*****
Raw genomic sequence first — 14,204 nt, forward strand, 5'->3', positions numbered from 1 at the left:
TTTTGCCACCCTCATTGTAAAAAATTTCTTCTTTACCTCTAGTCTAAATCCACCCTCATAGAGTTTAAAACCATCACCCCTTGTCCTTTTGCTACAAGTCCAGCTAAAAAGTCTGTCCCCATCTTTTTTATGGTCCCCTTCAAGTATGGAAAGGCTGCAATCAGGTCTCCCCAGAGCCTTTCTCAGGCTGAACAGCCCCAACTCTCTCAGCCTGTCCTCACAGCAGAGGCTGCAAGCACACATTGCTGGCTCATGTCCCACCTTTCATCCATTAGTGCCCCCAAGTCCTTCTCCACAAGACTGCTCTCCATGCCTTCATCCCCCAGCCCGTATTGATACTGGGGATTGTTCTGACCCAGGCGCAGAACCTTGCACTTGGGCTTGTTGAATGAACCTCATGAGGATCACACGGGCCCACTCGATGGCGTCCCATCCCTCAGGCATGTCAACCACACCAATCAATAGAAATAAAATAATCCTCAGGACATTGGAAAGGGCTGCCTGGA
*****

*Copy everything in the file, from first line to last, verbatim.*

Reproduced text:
Raw genomic sequence first — 14,204 nt, forward strand, 5'->3', positions numbered from 1 at the left:
TTTTGCCACCCTCATTGTAAAAAATTTCTTCTTTACCTCTAGTCTAAATCCACCCTCATAGAGTTTAAAACCATCACCCCTTGTCCTTTTGCTACAAGTCCAGCTAAAAAGTCTGTCCCCATCTTTTTTATGGTCCCCTTCAAGTATGGAAAGGCTGCAATCAGGTCTCCCCAGAGCCTTTCTCAGGCTGAACAGCCCCAACTCTCTCAGCCTGTCCTCACAGCAGAGGCTGCAAGCACACATTGCTGGCTCATGTCCCACCTTTCATCCATTAGTGCCCCCAAGTCCTTCTCCACAAGACTGCTCTCCATGCCTTCATCCCCCAGCCCGTATTGATACTGGGGATTGTTCTGACCCAGGCGCAGAACCTTGCACTTGGGCTTGTTGAATGAACCTCATGAGGATCACACGGGCCCACTCGATGGCGTCCCATCCCTCAGGCATGTCAACCACACCAATCAATAGAAATAAAATAATCCTCAGGACATTGGAAAGGGCTGCCTGGA